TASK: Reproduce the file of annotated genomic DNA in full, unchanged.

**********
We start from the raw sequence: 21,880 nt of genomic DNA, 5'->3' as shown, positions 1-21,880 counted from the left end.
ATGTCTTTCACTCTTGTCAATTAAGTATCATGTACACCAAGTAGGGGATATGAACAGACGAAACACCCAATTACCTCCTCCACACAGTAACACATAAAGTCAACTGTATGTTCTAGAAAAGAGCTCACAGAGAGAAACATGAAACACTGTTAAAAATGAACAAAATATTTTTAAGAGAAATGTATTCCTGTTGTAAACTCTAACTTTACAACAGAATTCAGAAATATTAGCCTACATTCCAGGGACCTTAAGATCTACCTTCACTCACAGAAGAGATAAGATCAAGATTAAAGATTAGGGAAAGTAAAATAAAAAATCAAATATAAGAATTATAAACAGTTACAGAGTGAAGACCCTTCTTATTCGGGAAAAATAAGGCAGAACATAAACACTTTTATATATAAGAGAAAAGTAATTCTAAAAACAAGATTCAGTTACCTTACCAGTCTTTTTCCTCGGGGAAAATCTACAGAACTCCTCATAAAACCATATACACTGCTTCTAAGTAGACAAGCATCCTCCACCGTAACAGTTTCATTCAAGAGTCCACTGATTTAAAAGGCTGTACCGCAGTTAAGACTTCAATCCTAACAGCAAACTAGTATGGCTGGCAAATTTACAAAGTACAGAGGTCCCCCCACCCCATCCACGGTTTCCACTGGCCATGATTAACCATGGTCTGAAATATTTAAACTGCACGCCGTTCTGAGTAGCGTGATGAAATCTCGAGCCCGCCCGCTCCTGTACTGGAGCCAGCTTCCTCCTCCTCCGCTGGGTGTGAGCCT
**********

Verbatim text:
We start from the raw sequence: 21,880 nt of genomic DNA, 5'->3' as shown, positions 1-21,880 counted from the left end.
ATGTCTTTCACTCTTGTCAATTAAGTATCATGTACACCAAGTAGGGGATATGAACAGACGAAACACCCAATTACCTCCTCCACACAGTAACACATAAAGTCAACTGTATGTTCTAGAAAAGAGCTCACAGAGAGAAACATGAAACACTGTTAAAAATGAACAAAATATTTTTAAGAGAAATGTATTCCTGTTGTAAACTCTAACTTTACAACAGAATTCAGAAATATTAGCCTACATTCCAGGGACCTTAAGATCTACCTTCACTCACAGAAGAGATAAGATCAAGATTAAAGATTAGGGAAAGTAAAATAAAAAATCAAATATAAGAATTATAAACAGTTACAGAGTGAAGACCCTTCTTATTCGGGAAAAATAAGGCAGAACATAAACACTTTTATATATAAGAGAAAAGTAATTCTAAAAACAAGATTCAGTTACCTTACCAGTCTTTTTCCTCGGGGAAAATCTACAGAACTCCTCATAAAACCATATACACTGCTTCTAAGTAGACAAGCATCCTCCACCGTAACAGTTTCATTCAAGAGTCCACTGATTTAAAAGGCTGTACCGCAGTTAAGACTTCAATCCTAACAGCAAACTAGTATGGCTGGCAAATTTACAAAGTACAGAGGTCCCCCCACCCCATCCACGGTTTCCACTGGCCATGATTAACCATGGTCTGAAATATTTAAACTGCACGCCGTTCTGAGTAGCGTGATGAAATCTCGAGCCCGCCCGCTCCTGTACTGGAGCCAGCTTCCTCCTCCTCCGCTGGGTGTGAGCCT